1 Introduction

ILoReg is a tool for cell population identification from single-cell RNA-seq (scRNA-seq) data. In our paper [1], we showed that ILoReg was able to identify, by both unsupervised clustering and visually, rare cell populations that other scRNA-seq data analysis pipelines were unable to identify.

The figure below illustrates the workflows of ILoReg and a typical pipeline that applies feature selection prior to dimensionality reduction by principal component analysis (PCA).

Figure: Workflows of ILoReg and a feature-selection based approach.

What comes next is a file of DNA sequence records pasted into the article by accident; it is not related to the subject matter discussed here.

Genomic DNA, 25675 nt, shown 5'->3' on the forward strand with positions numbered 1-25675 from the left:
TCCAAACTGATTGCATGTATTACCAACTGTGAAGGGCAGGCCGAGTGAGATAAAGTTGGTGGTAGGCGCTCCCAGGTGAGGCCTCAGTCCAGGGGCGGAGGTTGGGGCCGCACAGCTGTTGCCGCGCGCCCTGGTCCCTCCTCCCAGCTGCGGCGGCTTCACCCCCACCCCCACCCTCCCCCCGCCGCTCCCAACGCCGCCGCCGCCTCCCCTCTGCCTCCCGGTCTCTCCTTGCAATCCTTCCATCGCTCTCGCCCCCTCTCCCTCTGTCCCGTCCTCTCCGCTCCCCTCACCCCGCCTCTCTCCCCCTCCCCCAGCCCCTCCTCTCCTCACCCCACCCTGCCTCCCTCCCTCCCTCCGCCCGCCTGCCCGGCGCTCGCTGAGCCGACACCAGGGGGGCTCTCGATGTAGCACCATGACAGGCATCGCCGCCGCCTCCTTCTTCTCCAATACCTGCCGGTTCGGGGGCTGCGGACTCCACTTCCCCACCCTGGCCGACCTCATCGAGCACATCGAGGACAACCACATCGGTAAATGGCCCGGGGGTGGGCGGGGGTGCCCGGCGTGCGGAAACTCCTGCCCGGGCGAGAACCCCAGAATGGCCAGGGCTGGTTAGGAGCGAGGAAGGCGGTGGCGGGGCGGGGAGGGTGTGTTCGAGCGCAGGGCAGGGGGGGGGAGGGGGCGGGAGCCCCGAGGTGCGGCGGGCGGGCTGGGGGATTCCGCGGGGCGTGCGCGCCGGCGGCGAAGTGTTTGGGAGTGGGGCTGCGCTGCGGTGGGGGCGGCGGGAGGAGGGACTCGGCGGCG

In contrast to most scRNA-seq data analysis pipelines, ILoReg does not reduce the dimensionality of the gene expression matrix by feature selection. Instead, it performs probabilistic feature extraction using iterative clustering projection (ICP), generating an \(N \times k\) -dimensional probability matrix, which contains probabilities of each of the \(N\) cells belonging to the \(k\) clusters. ICP is a novel self-supervised learning algorithm that iteratively seeks a clustering with \(k\) clusters that maximizes the adjusted Rand index (ARI) between the clustering \(C\) and its projection \(C'\) by L1-regularized logistic regression. In the ILoReg consensus approach, ICP is run \(L\) times and the \(L\) probability matrices are merged into a joint probability matrix and subsequently transformed by principal component analysis (PCA) into a lower dimensional (\(N \times p\)) matrix (consensus matrix). The final clustering step is performed using hierarhical clustering by the Ward’s method, after which the user can extract a clustering with \(K\) consensus clusters. However, the user can also use any other clustering method at this point. Two-dimensional visualization is supported using two popular nonlinear dimensionality reduction methods: t-distributed stochastic neighbor embedding (t-SNE) and uniform manifold approximation and projection (UMAP). Additionally, ILoReg provides user-friendly functions that enable identification of differentially expressed (DE) genes and visualization of gene expression.